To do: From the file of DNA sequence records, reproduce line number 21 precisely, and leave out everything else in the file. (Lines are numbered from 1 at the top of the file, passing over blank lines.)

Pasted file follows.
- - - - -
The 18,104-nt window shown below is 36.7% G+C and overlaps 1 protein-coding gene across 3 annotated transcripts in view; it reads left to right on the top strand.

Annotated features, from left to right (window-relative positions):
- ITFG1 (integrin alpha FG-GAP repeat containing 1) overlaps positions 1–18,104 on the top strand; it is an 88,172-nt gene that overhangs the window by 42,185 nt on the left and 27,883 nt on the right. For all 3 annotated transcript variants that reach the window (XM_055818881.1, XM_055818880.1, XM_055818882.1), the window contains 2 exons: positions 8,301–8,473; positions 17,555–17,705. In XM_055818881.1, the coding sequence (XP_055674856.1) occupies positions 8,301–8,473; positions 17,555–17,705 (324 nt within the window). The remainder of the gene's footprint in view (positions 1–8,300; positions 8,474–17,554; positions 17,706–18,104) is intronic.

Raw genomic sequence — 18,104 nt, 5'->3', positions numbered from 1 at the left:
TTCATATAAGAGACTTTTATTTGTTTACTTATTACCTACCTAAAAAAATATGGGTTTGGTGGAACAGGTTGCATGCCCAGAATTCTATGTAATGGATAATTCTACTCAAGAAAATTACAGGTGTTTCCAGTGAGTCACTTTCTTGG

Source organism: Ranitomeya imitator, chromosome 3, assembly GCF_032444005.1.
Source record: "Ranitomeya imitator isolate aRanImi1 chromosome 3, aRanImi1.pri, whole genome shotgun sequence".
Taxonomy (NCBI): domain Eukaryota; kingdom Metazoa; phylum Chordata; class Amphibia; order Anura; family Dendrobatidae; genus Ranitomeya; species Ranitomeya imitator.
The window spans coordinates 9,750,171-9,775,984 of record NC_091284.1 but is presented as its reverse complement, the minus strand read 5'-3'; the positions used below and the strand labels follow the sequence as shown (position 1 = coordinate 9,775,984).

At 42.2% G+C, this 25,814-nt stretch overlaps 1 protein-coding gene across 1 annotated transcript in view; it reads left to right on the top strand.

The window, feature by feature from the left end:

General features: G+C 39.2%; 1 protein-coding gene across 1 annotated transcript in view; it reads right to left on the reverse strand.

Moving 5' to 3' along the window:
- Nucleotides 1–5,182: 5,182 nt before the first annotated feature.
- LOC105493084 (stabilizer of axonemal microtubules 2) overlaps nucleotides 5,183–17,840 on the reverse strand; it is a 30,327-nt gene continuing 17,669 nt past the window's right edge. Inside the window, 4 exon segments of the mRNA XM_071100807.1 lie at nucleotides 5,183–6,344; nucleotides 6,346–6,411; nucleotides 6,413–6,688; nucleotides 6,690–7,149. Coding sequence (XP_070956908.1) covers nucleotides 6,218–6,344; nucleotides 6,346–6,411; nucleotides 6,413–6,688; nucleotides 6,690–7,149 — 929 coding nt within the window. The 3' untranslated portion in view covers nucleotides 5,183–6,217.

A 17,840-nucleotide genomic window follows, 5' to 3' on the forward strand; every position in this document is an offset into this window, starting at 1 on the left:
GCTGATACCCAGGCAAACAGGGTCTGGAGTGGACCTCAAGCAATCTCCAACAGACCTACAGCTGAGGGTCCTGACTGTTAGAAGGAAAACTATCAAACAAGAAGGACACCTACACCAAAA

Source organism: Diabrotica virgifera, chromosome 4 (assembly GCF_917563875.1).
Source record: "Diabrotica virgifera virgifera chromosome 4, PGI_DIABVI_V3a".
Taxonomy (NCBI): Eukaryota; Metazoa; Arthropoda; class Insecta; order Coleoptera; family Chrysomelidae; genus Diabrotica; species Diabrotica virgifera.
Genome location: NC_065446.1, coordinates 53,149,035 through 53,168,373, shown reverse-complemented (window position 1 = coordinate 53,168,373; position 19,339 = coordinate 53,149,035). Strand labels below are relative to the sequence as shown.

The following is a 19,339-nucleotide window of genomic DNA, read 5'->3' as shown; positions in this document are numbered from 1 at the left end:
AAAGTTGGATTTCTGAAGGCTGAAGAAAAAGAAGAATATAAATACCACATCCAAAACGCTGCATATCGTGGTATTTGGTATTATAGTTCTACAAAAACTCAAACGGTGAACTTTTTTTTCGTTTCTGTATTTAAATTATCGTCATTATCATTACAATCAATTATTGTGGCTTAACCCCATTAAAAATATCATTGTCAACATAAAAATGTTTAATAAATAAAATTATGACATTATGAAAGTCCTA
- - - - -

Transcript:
Genome location: NC_065446.1, coordinates 53,149,035 through 53,168,373, shown reverse-complemented (window position 1 = coordinate 53,168,373; position 19,339 = coordinate 53,149,035). Strand labels below are relative to the sequence as shown.